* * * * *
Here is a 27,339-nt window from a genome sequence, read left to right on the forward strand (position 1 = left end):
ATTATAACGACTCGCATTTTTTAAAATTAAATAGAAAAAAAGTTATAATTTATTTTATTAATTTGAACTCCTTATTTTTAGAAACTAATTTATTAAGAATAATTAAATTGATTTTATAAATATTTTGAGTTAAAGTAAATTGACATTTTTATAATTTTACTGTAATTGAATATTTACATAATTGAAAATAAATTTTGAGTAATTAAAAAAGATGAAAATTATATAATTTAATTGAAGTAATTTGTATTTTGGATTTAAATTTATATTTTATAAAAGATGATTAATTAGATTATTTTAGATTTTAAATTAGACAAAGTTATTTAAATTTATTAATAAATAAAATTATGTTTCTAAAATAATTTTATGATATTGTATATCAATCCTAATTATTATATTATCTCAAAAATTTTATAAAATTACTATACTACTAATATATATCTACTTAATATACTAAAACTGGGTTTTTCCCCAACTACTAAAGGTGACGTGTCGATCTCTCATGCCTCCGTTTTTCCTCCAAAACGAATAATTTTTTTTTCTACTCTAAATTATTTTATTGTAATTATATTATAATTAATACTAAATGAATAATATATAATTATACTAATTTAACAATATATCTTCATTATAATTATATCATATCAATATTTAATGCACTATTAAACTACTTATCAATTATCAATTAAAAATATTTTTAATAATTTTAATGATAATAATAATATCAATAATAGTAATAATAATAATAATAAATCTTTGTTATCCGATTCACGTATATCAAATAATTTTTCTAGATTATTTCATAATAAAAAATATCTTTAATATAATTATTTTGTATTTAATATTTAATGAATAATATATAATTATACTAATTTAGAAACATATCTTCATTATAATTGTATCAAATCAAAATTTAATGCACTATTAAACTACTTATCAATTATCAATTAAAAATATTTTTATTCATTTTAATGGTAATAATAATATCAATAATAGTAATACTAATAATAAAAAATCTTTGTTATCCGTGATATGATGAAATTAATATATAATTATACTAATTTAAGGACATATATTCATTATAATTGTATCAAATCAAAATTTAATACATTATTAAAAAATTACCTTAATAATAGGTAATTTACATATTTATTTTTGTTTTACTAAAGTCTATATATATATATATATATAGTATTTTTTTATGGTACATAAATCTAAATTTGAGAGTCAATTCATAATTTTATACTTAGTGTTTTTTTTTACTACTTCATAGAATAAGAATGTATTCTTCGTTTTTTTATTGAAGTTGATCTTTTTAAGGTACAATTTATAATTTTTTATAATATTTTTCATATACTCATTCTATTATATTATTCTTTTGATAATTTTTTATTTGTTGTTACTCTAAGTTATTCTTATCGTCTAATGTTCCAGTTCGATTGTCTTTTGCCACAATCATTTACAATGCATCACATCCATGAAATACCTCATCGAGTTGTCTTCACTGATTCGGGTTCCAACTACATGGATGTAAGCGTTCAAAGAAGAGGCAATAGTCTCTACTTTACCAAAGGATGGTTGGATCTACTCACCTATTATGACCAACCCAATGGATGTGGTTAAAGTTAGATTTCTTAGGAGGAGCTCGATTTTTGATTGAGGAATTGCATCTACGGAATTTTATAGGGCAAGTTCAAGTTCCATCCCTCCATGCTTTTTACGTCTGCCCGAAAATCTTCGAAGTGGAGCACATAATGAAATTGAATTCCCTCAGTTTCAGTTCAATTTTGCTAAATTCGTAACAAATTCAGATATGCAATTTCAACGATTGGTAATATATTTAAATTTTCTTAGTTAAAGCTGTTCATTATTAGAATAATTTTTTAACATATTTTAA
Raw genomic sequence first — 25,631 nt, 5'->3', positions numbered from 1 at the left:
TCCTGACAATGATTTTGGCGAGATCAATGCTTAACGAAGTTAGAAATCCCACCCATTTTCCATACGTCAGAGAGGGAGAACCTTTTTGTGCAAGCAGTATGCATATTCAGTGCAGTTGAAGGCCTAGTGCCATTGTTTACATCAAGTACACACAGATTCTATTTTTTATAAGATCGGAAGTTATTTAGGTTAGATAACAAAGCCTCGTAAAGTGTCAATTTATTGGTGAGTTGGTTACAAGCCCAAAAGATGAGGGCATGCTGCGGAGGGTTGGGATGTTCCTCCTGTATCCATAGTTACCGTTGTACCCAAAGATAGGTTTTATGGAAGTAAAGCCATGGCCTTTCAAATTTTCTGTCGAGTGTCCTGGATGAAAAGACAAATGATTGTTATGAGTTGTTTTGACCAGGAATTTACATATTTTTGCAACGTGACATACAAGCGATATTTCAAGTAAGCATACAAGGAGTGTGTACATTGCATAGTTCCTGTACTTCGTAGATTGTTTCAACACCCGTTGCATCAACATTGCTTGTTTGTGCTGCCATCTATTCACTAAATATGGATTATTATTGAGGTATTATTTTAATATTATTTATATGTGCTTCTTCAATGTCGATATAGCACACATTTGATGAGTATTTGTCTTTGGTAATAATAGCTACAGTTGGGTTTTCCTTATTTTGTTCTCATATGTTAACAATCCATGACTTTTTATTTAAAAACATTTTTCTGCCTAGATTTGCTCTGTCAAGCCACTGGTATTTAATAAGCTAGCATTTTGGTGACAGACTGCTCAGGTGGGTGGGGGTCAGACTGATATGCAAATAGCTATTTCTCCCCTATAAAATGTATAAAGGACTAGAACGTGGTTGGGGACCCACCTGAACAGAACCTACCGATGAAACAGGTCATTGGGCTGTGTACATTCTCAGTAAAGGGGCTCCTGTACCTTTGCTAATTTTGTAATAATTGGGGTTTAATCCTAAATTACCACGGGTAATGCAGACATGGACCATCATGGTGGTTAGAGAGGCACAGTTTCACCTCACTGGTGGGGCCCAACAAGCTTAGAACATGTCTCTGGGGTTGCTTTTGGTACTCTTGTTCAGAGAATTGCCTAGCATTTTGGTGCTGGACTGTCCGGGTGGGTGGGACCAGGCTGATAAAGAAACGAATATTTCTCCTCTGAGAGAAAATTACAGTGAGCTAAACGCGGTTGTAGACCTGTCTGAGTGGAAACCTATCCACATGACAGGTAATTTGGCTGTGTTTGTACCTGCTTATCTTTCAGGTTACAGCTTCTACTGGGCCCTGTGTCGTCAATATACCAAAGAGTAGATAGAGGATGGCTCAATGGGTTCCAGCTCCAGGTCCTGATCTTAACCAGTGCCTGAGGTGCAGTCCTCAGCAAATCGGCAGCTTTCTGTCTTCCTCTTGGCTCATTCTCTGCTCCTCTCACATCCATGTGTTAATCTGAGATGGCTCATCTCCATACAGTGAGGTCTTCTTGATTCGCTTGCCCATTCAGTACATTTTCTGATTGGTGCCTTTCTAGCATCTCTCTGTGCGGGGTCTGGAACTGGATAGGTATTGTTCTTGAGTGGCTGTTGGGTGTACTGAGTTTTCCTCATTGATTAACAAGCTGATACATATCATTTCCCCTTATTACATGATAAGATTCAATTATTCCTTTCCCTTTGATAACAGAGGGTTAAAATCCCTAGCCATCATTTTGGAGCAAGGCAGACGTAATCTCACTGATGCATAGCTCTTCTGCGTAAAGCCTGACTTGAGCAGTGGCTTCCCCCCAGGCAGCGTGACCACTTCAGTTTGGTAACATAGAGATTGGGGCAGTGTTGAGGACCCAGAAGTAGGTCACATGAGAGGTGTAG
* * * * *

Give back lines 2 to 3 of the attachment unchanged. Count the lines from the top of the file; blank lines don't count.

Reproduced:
ATTATAACGACTCGCATTTTTTAAAATTAAATAGAAAAAAAGTTATAATTTATTTTATTAATTTGAACTCCTTATTTTTAGAAACTAATTTATTAAGAATAATTAAATTGATTTTATAAATATTTTGAGTTAAAGTAAATTGACATTTTTATAATTTTACTGTAATTGAATATTTACATAATTGAAAATAAATTTTGAGTAATTAAAAAAGATGAAAATTATATAATTTAATTGAAGTAATTTGTATTTTGGATTTAAATTTATATTTTATAAAAGATGATTAATTAGATTATTTTAGATTTTAAATTAGACAAAGTTATTTAAATTTATTAATAAATAAAATTATGTTTCTAAAATAATTTTATGATATTGTATATCAATCCTAATTATTATATTATCTCAAAAATTTTATAAAATTACTATACTACTAATATATATCTACTTAATATACTAAAACTGGGTTTTTCCCCAACTACTAAAGGTGACGTGTCGATCTCTCATGCCTCCGTTTTTCCTCCAAAACGAATAATTTTTTTTTCTACTCTAAATTATTTTATTGTAATTATATTATAATTAATACTAAATGAATAATATATAATTATACTAATTTAACAATATATCTTCATTATAATTATATCATATCAATATTTAATGCACTATTAAACTACTTATCAATTATCAATTAAAAATATTTTTAATAATTTTAATGATAATAATAATATCAATAATAGTAATAATAATAATAATAAATCTTTGTTATCCGATTCACGTATATCAAATAATTTTTCTAGATTATTTCATAATAAAAAATATCTTTAATATAATTATTTTGTATTTAATATTTAATGAATAATATATAATTATACTAATTTAGAAACATATCTTCATTATAATTGTATCAAATCAAAATTTAATGCACTATTAAACTACTTATCAATTATCAATTAAAAATATTTTTATTCATTTTAATGGTAATAATAATATCAATAATAGTAATACTAATAATAAAAAATCTTTGTTATCCGTGATATGATGAAATTAATATATAATTATACTAATTTAAGGACATATATTCATTATAATTGTATCAAATCAAAATTTAATACATTATTAAAAAATTACCTTAATAATAGGTAATTTACATATTTATTTTTGTTTTACTAAAGTCTATATATATATATATATATAGTATTTTTTTATGGTACATAAATCTAAATTTGAGAGTCAATTCATAATTTTATACTTAGTGTTTTTTTTTACTACTTCATAGAATAAGAATGTATTCTTCGTTTTTTTATTGAAGTTGATCTTTTTAAGGTACAATTTATAATTTTTTATAATATTTTTCATATACTCATTCTATTATATTATTCTTTTGATAATTTTTTATTTGTTGTTACTCTAAGTTATTCTTATCGTCTAATGTTCCAGTTCGATTGTCTTTTGCCACAATCATTTACAATGCATCACATCCATGAAATACCTCATCGAGTTGTCTTCACTGATTCGGGTTCCAACTACATGGATGTAAGCGTTCAAAGAAGAGGCAATAGTCTCTACTTTACCAAAGGATGGTTGGATCTACTCACCTATTATGACCAACCCAATGGATGTGGTTAAAGTTAGATTTCTTAGGAGGAGCTCGATTTTTGATTGAGGAATTGCATCTACGGAATTTTATAGGGCAAGTTCAAGTTCCATCCCTCCATGCTTTTTACGTCTGCCCGAAAATCTTCGAAGTGGAGCACATAATGAAATTGAATTCCCTCAGTTTCAGTTCAATTTTGCTAAATTCGTAACAAATTCAGATATGCAATTTCAACGATTGGTAATATATTTAAATTTTCTTAGTTAAAGCTGTTCATTATTAGAATAATTTTTTAACATATTTTAA
Raw genomic sequence first — 25,631 nt, 5'->3', positions numbered from 1 at the left: